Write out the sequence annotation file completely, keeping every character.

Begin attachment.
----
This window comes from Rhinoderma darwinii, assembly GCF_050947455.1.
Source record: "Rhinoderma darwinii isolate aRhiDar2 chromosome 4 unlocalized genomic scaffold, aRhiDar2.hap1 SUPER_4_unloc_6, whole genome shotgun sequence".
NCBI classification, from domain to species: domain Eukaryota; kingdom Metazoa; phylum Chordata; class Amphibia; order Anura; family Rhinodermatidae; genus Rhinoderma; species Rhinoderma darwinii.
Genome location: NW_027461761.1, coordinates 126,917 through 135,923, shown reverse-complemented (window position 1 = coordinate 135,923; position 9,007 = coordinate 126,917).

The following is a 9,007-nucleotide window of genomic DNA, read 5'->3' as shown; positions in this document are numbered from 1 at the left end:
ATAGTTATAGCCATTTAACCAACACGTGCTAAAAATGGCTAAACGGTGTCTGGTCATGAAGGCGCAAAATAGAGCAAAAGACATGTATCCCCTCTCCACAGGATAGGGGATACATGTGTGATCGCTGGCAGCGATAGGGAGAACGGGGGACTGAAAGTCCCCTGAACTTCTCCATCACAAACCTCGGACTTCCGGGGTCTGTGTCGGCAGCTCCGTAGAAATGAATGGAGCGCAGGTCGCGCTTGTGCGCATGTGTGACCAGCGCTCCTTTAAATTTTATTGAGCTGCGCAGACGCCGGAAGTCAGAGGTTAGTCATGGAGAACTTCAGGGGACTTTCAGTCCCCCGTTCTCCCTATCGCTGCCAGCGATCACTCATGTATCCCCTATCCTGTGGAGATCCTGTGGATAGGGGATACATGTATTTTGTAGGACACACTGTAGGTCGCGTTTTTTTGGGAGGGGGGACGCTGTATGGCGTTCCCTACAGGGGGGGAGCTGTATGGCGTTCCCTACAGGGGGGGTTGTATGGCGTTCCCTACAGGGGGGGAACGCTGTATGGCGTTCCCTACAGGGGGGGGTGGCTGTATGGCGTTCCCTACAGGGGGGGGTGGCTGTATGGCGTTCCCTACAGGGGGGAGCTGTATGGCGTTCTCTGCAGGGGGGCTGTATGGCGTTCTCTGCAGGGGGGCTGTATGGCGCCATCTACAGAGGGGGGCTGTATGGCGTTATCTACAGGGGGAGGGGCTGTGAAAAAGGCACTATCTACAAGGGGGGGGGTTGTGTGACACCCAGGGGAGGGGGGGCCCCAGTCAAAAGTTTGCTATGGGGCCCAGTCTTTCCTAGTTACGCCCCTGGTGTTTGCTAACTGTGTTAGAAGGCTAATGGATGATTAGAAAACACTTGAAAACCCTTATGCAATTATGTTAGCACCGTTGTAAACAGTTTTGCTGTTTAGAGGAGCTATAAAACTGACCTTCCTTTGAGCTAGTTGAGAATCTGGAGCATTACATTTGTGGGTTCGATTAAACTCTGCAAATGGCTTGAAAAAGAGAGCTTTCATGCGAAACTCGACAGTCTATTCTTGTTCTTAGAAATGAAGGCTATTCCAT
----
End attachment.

This window comes from Rhinoderma darwinii, assembly GCF_050947455.1.
Source record: "Rhinoderma darwinii isolate aRhiDar2 chromosome 4 unlocalized genomic scaffold, aRhiDar2.hap1 SUPER_4_unloc_6, whole genome shotgun sequence".
NCBI classification, from domain to species: domain Eukaryota; kingdom Metazoa; phylum Chordata; class Amphibia; order Anura; family Rhinodermatidae; genus Rhinoderma; species Rhinoderma darwinii.
Genome location: NW_027461761.1, coordinates 126,917 through 135,923, shown reverse-complemented (window position 1 = coordinate 135,923; position 9,007 = coordinate 126,917).

The following is a 9,007-nucleotide window of genomic DNA, read 5'->3' as shown; positions in this document are numbered from 1 at the left end:
ATAGTTATAGCCATTTAACCAACACGTGCTAAAAATGGCTAAACGGTGTCTGGTCATGAAGGCGCAAAATAGAGCAAAAGACATGTATCCCCTCTCCACAGGATAGGGGATACATGTGTGATCGCTGGCAGCGATAGGGAGAACGGGGGACTGAAAGTCCCCTGAACTTCTCCATCACAAACCTCGGACTTCCGGGGTCTGTGTCGGCAGCTCCGTAGAAATGAATGGAGCGCAGGTCGCGCTTGTGCGCATGTGTGACCAGCGCTCCTTTAAATTTTATTGAGCTGCGCAGACGCCGGAAGTCAGAGGTTAGTCATGGAGAACTTCAGGGGACTTTCAGTCCCCCGTTCTCCCTATCGCTGCCAGCGATCACTCATGTATCCCCTATCCTGTGGAGATCCTGTGGATAGGGGATACATGTATTTTGTAGGACACACTGTAGGTCGCGTTTTTTTGGGAGGGGGGACGCTGTATGGCGTTCCCTACAGGGGGGGAGCTGTATGGCGTTCCCTACAGGGGGGGTTGTATGGCGTTCCCTACAGGGGGGGAACGCTGTATGGCGTTCCCTACAGGGGGGGGTGGCTGTATGGCGTTCCCTACAGGGGGGGGTGGCTGTATGGCGTTCCCTACAGGGGGGAGCTGTATGGCGTTCTCTGCAGGGGGGCTGTATGGCGTTCTCTGCAGGGGGGCTGTATGGCGCCATCTACAGAGGGGGGCTGTATGGCGTTATCTACAGGGGGAGGGGCTGTGAAAAAGGCACTATCTACAAGGGGGGGGGTTGTGTGACACCCAGGGGAGGGGGGGCCCCAGTCAAAAGTTTGCTATGGGGCCCAGTCTTTCCTAGTTACGCCCCTGGTGTTTGCTAACTGTGTTAGAAGGCTAATGGATGATTAGAAAACACTTGAAAACCCTTATGCAATTATGTTAGCACCGTTGTAAACAGTTTTGCTGTTTAGAGGAGCTATAAAACTGACCTTCCTTTGAGCTAGTTGAGAATCTGGAGCATTACATTTGTGGGTTCGATTAAACTCTGCAAATGGCTTGAAAAAGAGAGCTTTCATGCGAAACTCGACAGTCTATTCTTGTTCTTAGAAATGAAGGCTATTCCAT